In short, empowerment or the lack of it matters.  It occurs to me that empowerment is rather like sunshine in the western world (in the depths of winter) or rain in a region of cursed with drought.  Empowerment creates possibilities which simply are not open-present without the existence-presence of empowerment.

Perhaps because I am so vividly present to the significance and possibility that inheres in empowerment, I chose to put my children in Montessori School.  It occurs to me that it is also the reason that so much of what is written on empowerment (employees, customers) strikes me as shallow and leaves me feeling disappointed-cheated.

Why all the bleating about the lack of empowerment? 

There are two particular aspects of the empowerment conversation that I particularly wish to highlight.  First, there is the assumption that empowerment is a thing to be gifted from the Tops to the Middles and Bottoms.  And from the Middles to the Bottoms. And from the company to customers. Second, is the assumption that empowerment is a blessing and people are yearning to be empowered.

It occurs to me that by virtue of being human you and I are always empowered. You and I are empowered because you and I are free – free to choose. It occurs to me that Sartre spelled this out rather pithily:

Man is condemned to be free: condemned, because he did not create himself, yet nonetheless free, because once cast into the world, he is responsible for everything he does.”

What shows up for me as being a more interested enquiry is this one, given that you and I are empowered why is it that you and I evade this empowerment?  Why all the bleating about empowerment – more precisely the lack of empowerment?  What is it that we are evading through this bleating on the lack of empowerment? Why this supplication at the feet of ‘leaders’?  And why is it that so few ‘leaders’ actually show us as being empowered to chart their own course, and thus lead?

Werner Erhard’s profound insight on empowerment

I share with you the profound insight and wisdom of Werner Erhard. And I encourage you (and I) to listen, really listen to his speaking:

If you are empowered, you suddenly have a lot of work to do because you have the power to do it.

If you are unempowered, you are less dominated by the opportunities in front of you. In other words, you have an excuse to not do the work. You have a way out. You have the security of being able to do what you have always done and get away.

If you are empowered, suddenly you must step out, innovate and create.

The cost, however, of being unempowered is people’s self-expression. They always have the feeling that they have something in them that they never really gave, never really expressed.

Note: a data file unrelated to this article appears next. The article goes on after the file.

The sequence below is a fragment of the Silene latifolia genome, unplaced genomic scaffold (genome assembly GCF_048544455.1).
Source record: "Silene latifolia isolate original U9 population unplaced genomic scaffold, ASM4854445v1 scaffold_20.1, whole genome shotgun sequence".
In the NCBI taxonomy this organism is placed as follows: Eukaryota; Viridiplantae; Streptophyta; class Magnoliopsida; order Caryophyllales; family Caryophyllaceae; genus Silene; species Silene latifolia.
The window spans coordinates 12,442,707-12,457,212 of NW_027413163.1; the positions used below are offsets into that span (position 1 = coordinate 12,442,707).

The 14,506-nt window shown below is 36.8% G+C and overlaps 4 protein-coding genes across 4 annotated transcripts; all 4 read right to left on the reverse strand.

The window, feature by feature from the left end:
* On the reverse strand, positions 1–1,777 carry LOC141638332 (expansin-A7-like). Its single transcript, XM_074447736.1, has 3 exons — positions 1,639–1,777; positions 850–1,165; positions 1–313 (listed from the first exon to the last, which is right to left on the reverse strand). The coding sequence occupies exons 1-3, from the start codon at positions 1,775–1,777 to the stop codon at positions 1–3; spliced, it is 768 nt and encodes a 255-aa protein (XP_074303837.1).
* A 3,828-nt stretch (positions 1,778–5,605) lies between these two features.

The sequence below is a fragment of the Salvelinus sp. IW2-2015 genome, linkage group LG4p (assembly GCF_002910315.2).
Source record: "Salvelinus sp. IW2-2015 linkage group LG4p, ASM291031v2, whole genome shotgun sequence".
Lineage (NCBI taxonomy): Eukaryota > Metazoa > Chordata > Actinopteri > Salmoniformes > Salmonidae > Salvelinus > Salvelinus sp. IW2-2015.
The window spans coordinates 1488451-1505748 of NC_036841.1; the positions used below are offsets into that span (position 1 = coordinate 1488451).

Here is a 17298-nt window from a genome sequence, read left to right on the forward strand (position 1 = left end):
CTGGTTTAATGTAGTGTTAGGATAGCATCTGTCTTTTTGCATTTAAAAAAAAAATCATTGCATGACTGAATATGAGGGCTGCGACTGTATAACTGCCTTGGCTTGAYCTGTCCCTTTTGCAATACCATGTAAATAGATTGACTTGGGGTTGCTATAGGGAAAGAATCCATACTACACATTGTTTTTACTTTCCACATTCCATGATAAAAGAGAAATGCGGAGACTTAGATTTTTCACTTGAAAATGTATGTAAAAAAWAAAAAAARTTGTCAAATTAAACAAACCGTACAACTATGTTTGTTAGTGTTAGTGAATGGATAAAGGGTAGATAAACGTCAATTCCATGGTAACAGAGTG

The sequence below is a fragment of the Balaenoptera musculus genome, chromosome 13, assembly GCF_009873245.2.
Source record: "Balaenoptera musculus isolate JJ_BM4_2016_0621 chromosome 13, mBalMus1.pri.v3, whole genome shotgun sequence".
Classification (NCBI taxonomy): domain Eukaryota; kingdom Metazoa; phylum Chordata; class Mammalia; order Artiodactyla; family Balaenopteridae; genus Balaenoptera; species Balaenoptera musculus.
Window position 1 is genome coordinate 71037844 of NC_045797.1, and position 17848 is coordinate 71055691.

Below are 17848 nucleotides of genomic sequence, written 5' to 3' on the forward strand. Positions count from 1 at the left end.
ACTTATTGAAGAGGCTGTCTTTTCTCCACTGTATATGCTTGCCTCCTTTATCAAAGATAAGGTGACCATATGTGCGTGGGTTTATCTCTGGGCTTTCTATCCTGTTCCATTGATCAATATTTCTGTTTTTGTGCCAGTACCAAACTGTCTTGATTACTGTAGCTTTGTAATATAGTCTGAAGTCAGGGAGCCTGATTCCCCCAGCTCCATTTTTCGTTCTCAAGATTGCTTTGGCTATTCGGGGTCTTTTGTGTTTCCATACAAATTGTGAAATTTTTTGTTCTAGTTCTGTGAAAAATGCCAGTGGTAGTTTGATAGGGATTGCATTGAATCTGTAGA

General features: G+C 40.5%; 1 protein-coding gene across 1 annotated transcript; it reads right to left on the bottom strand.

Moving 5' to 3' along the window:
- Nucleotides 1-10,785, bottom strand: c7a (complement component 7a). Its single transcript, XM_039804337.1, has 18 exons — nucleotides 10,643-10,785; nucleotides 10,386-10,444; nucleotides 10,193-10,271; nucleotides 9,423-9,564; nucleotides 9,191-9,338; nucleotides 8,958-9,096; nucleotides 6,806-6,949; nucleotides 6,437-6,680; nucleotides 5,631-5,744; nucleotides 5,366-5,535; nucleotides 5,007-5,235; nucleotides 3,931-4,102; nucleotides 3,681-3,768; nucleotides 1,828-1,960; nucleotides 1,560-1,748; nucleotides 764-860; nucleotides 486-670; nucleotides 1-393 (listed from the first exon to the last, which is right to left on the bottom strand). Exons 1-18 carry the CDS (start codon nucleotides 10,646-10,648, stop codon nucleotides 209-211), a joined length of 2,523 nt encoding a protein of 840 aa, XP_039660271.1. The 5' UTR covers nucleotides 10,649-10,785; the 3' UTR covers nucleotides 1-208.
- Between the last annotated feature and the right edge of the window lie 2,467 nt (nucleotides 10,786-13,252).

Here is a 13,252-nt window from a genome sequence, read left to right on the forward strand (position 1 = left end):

By simply revealing the payoffs and costs of being unempowered, people have a choice. They can begin to see that it is possible to make the choice to be empowered rather than to function without awareness.

Empowerment requires a breakthrough and in part that breakthrough is a kind of shift from looking for a leader to a sense of personal responsibility.

The problems we now have in communities and societies are going to be resolved only when we are brought together by a common sense that each of us is visionary. Each of us must come to the realization that we can function and live at the level of vision rather than following some great leader’s vision.

Instead of looking for a great leader, we are in an era where each of us needs to find the great leader in ourselves.”

— Werner Erhard

So what does it take for empowerment to show up?

It occurs to me that it takes the following for empowerment to show up in our way of being-in-the-world:

a) Getting that we are always-already empowered as spelled out by Sartre and so vividly illustrated by Viktor Frankl in his recounting of his concentration camp experiences (Man in Search of Meaning);

b) Caring deeply enough about our being-in-the-world to see-invent possibilities. Possibilities for putting our own ‘dent in the universe’.

c) Courage to put ourselves at risk and act – to live from and into the possibilities that speak to us, to give up comfort and embrace work, to let go of our existing identity and invent-create-embrace the identity that is needed to fulfil on the possibility that we have invented.

What do you say?

Without Integrity, Is Talk of Customer Focus Just Cheap Talk?

Integrity is a choice – one that we fail to choose

Let me make clear that when I speak integrity I am not talking about morality nor virtue.  I am talking about integrity as honouring one’s word.